Euro U17 finals kick off in Estonia with wins for Spain, England, France and Swiss

May 16 – The opening round of the 2023 UEFA European Women’s Under-17 Championship in Estonia on Sunday saw Spain, Switzerland, France and England all make winning starts.

The biggest result of the first round was the Spanish victory over the Germany who have dominated the Women’s U17 age group in Europe.

The Germans are the current reigning champions, have qualified for 13 of the 14 finals tournaments held, and have won the title eight times.

But reputation meant nothing to Barcelona and Spain’s Vicky López, part of the Spain side that lost last year’s final to Germany, who scored both the goals in the 2-0 win.

In the same group, hosts Estonia who are competing in their first U17 finals, were beaten 4-0 by Switzerland with goals from Leela Egli, Emanuela Pfister, Anja Klingenstein and Nathalie Widmer.

In Group B Michelle Agyemang of Arsenal struck twice in a 2-1 defeat of Poland, despite the English being a player down after Mari Ward was sent off on 35 minutes. Sophia Poor saved Magdalena Półrolniczak’s resultant penalty, and although Wiktoria Kuprowska netted in added time, England had vital opening points.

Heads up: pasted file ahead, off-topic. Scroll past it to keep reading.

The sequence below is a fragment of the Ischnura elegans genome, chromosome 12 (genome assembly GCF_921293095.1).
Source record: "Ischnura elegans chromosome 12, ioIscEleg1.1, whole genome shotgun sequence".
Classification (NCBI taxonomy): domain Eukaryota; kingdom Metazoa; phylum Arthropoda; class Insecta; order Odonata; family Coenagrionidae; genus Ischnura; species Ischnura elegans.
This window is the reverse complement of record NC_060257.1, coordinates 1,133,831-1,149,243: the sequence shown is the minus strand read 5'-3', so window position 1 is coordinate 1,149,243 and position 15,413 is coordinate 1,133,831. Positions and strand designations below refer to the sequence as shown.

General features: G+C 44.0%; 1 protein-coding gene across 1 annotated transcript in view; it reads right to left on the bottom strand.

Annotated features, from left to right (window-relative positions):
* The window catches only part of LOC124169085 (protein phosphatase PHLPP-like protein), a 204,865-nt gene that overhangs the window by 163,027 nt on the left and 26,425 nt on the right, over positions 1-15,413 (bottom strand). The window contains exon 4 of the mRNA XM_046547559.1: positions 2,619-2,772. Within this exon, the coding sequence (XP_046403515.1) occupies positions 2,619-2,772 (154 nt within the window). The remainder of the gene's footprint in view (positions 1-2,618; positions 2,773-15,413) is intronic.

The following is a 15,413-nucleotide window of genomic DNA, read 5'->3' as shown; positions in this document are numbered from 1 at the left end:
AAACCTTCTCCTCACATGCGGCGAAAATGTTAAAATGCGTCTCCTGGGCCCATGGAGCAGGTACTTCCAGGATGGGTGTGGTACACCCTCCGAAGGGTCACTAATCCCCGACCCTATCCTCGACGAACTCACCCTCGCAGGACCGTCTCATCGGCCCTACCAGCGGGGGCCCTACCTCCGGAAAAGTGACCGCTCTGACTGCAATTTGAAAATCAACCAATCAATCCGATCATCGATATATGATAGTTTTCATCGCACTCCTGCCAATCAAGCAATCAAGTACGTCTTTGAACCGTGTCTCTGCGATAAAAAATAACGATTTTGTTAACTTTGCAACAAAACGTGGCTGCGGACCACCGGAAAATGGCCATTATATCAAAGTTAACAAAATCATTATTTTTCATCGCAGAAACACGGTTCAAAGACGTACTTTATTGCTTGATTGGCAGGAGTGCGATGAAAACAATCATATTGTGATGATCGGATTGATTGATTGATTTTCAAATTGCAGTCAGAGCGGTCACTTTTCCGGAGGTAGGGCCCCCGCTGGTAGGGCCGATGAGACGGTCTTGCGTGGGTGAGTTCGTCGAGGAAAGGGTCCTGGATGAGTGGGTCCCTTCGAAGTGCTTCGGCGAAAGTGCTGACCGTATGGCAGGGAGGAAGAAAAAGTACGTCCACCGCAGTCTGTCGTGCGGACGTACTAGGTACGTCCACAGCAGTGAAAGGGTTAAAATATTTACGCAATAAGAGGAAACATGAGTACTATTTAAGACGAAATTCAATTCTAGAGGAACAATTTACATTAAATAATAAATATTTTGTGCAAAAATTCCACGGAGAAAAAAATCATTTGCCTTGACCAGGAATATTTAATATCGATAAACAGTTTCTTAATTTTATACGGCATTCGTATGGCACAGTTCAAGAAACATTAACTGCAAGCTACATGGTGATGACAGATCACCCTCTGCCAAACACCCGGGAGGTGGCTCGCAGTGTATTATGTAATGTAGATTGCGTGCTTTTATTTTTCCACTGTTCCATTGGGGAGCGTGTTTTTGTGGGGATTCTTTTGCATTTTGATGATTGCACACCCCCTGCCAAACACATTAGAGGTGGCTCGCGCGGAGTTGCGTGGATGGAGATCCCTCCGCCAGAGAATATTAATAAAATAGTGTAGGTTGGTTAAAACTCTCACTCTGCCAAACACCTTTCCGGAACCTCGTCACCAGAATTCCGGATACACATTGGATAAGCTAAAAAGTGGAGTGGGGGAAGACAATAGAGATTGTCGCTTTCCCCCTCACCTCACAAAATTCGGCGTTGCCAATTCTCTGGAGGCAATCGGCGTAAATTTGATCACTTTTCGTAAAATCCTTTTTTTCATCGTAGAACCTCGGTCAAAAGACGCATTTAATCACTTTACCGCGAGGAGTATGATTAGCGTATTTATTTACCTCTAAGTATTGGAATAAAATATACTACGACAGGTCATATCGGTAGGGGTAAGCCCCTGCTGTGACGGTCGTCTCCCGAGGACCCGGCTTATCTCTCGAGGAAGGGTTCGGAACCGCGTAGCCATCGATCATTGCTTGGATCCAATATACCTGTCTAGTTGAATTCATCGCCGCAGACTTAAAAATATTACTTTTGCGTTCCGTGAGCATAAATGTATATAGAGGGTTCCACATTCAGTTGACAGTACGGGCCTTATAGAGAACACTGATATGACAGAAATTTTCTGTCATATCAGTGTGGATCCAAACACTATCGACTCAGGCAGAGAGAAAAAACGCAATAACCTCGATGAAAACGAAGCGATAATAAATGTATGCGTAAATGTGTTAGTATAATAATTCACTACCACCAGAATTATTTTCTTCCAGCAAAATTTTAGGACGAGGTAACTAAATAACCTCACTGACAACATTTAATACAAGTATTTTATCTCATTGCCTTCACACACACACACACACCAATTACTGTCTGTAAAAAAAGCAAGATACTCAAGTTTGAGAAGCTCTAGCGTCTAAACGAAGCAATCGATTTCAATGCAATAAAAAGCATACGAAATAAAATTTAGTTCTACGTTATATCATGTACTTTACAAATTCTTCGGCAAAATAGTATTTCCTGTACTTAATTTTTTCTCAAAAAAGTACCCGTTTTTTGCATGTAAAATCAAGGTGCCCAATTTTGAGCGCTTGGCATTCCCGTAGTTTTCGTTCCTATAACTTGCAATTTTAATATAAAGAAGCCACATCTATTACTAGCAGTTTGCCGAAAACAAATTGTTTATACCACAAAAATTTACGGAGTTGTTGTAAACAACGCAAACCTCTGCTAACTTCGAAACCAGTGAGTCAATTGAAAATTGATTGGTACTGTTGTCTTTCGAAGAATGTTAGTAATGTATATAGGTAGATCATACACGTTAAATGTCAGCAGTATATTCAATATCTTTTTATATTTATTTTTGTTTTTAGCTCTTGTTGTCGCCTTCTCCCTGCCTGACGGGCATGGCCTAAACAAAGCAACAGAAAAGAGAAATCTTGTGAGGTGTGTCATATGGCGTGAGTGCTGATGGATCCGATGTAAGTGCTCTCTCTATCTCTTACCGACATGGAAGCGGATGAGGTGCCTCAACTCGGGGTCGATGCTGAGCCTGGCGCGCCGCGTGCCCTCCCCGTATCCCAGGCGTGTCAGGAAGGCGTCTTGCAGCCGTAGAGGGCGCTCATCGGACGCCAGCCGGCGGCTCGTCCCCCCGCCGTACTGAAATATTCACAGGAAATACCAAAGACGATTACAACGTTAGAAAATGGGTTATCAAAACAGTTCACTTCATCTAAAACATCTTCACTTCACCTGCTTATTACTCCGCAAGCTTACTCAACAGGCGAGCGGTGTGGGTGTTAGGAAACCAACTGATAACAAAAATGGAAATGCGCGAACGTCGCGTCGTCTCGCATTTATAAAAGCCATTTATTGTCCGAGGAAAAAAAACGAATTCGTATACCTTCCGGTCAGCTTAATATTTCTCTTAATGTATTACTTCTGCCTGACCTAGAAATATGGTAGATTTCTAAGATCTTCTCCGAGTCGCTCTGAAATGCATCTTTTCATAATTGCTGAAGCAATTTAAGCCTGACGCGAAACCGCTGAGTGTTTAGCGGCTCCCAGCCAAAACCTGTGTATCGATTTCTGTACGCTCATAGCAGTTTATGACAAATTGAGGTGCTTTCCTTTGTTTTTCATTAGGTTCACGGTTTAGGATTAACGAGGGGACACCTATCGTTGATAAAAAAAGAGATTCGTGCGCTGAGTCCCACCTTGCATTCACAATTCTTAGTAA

In the other game in the group second-half goals by Liana Joseph, Lou Autin and Chancelle Effa Effa saw France overcome Sweden. Sweden need a win against England in their next game to stay in contention for a semi-finals spot.

The second round of group games takes place tomorrow (Wednesday May 17). The top two in each group progressing to the semi-finals. The final is on Friday May 26 at Lilleküla Stadium, Tallinn.

It is the first time the Baltic nation has played in or hosted a female final tournament.

UEFA Women’s Football Committee chair and Estonian FA general secretary Anne Rei said the U17 tournament is building on the success of the Euro 2022 tournament played last year which sparked record-breaking attendance numbers in different leagues, major brands entering the women’s football sector, growing media interest that is creating women’s football stars and thousands of girls taking up the game.

“All this needs to be capitalised on,” Rei told

“These tournaments are vital to the development of young female players…they can experience the demands of an international tournament at the European level. The impact can be seen with the senior national teams, with many of today’s most prominent players starting their international careers at the Women’s Under-17 level.”

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